Hilde Marr, née Lapp

born 02.08.1920 Bermbach, Thuringia

Profession Factory worker
Last place of residence Bermbach, Thuringia


Hilde Lapp was born in Bermbach in the district of Schmalkalden on 2 August 1920. Since she was a Jehovah's Witness, she and her family had increasingly come under pressure since 1933. Hilde Lapp's parents were taken into "protective custody" because they refused to support the National Socialist system. Two of her brothers died during World War II. Hilde Lapp was often kept after school for detention and made to complete extra schoolwork because she refused to perform the Hitler and flag salute for reasons of faith. At the vocational school, Hilde Lapp faced similar harassment. In 1941, she and her cousin Emma Bauroth had to take part in mandatory air-raid training during which they again refused to perform the Hitler and flag salute. The two were then taken to the mayor's office and given a warning. Two days later, however, the police picked them up and brought them to the Schmalkalden jail after which they were transported to Kassel in a train with barred windows. There Hilde and Emma were put in single cells at police headquarters where they remained for four months. During this time, Hilde Lapp and her cousin were repeatedly interrogated after which their attitude towards the Nazi regime was classified as "a risk" to the German "national community".

On 11 July 1941, Hilde Lapp and Emma Bauroth were both transferred to the Breitenau "work education camp" (AEL) where they were placed in the women’s house (Frauenhaus). Shortly afterwards, their heads were shorn, which was a common procedure when prisoners arrived in Breitenau. Hilde Lapp worked in the sewing workshop of the camp as well as in the fields. During the winter months, she suffered from the cold because the rooms and cells at the camp were not heated. The head supervisor’s reports mentioning her good behaviour may have been the reason why Hilde Lapp was released from Breitenau on 22 December 1941. Her cousin, on the other hand, had to remain in Breitenau until 2 February 1942. After her release, Lapp was brought back to Kassel police headquarters where she was informed of her release. Shortly after her release, Hilde Lapp was assigned work duty at the military munitions factory in Altengrabow near Magdeburg and worked there until the end of the war.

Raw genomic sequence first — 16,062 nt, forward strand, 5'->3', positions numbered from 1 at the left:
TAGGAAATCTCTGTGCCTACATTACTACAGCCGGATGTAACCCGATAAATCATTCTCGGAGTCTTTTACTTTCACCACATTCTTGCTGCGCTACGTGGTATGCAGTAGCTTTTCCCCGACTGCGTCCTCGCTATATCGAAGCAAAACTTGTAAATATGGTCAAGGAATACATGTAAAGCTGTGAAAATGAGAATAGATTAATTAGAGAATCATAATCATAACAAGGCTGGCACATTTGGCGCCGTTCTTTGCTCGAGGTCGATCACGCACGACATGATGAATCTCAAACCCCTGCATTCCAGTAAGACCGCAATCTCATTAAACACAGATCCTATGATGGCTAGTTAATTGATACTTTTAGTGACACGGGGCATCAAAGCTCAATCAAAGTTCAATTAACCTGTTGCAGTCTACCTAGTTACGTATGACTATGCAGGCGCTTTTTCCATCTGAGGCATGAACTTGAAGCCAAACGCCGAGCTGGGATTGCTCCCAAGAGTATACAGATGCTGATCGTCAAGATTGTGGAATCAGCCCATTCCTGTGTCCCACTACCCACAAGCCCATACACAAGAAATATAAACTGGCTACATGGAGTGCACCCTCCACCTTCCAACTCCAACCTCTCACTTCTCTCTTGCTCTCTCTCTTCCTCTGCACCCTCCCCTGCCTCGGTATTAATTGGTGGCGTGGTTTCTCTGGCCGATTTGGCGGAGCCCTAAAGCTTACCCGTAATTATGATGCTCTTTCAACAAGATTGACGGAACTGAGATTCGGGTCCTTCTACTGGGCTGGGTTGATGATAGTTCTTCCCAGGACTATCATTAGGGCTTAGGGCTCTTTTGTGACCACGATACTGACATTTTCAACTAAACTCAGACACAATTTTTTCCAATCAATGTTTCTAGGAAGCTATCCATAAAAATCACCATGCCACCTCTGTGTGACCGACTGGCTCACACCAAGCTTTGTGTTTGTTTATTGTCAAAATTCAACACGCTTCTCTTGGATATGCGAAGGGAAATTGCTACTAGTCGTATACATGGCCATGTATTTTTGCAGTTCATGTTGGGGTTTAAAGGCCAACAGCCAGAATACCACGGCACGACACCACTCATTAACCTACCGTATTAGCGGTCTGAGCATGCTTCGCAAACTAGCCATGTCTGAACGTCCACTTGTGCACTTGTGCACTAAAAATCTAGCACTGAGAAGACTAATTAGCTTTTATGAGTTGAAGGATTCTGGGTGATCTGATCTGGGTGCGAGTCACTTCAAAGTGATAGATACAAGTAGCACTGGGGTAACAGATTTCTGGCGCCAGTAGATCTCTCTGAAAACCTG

In 1947, Lapp turned to the Erfurt social welfare office to apply for the status of a person persecuted by the Nazi regime, but she did not receive any benefits. As a Jehovah's Witness, she was not recognized as a victim of National Socialism in the GDR either. After the reunification of Germany, Lapp submitted an application for compensation and recognition as a person persecuted by the Nazi regime to the Federal Ministry of Finance in Bonn in 1992. However, this request was also rejected as her total period of captivity was not sufficient to warrant compensation. Hilde Lapp has been in contact with the Breitenau Memorial since 1998. On 3 April 1998, she gave a remarkable witness testimony illustrating her fate.